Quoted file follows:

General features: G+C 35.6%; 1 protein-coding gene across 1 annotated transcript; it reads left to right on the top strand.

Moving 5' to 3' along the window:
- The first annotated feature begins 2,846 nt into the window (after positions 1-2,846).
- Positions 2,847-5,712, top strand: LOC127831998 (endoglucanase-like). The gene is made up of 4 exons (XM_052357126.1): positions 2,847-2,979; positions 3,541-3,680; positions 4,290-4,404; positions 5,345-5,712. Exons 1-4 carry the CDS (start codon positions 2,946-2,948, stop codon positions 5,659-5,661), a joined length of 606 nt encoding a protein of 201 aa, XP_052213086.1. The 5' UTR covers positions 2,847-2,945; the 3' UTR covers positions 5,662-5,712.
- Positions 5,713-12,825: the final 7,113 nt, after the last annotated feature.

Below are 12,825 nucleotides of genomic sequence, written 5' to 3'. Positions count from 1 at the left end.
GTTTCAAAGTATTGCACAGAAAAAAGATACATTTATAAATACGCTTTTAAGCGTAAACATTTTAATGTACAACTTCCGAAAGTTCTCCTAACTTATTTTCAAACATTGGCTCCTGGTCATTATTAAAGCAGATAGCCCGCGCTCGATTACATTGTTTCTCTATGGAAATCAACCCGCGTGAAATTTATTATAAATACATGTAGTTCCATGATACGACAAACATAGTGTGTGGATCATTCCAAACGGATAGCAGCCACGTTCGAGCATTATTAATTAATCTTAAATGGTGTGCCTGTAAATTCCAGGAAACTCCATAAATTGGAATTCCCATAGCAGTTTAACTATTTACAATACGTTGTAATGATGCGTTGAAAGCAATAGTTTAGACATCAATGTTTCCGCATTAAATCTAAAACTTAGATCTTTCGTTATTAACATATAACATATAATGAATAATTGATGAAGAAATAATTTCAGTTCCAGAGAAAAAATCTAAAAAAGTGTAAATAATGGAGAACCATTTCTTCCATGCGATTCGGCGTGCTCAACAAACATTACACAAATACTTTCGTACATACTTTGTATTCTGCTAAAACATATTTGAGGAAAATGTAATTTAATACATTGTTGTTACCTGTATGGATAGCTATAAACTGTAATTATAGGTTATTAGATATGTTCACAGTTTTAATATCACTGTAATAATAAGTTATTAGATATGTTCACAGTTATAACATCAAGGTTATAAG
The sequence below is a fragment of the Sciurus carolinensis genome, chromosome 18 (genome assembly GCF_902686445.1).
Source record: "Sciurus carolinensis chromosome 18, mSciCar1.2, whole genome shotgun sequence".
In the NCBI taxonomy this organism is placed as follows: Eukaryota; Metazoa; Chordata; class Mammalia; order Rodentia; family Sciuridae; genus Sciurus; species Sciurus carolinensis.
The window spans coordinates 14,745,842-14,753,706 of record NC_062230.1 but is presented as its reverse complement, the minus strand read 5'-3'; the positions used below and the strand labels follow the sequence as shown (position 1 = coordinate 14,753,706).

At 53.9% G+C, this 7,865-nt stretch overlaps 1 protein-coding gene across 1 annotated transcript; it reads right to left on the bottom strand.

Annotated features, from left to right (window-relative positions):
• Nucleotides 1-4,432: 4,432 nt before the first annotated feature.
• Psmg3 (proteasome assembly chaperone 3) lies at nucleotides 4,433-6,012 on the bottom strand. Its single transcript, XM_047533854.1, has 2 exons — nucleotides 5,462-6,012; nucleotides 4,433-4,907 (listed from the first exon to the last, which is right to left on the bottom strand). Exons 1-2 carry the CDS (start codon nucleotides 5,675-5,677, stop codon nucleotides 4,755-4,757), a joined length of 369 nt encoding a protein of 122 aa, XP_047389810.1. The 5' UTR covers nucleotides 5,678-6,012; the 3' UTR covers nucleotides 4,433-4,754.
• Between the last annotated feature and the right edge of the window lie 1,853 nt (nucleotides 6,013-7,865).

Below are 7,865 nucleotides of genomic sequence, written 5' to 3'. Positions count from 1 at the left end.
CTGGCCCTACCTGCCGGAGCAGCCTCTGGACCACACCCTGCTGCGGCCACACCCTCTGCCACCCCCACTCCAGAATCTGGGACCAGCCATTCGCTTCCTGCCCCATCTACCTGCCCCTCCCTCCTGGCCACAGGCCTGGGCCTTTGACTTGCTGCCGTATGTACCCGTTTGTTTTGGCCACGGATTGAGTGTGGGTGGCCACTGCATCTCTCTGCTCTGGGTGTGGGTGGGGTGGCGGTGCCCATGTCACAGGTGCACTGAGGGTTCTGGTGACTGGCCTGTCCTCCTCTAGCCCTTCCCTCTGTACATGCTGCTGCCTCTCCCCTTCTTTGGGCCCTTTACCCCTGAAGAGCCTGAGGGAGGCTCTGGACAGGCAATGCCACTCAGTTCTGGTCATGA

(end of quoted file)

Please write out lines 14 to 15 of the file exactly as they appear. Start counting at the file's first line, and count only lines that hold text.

• Nucleotides 1-4,432: 4,432 nt before the first annotated feature.
• Psmg3 (proteasome assembly chaperone 3) lies at nucleotides 4,433-6,012 on the bottom strand. Its single transcript, XM_047533854.1, has 2 exons — nucleotides 5,462-6,012; nucleotides 4,433-4,907 (listed from the first exon to the last, which is right to left on the bottom strand). Exons 1-2 carry the CDS (start codon nucleotides 5,675-5,677, stop codon nucleotides 4,755-4,757), a joined length of 369 nt encoding a protein of 122 aa, XP_047389810.1. The 5' UTR covers nucleotides 5,678-6,012; the 3' UTR covers nucleotides 4,433-4,754.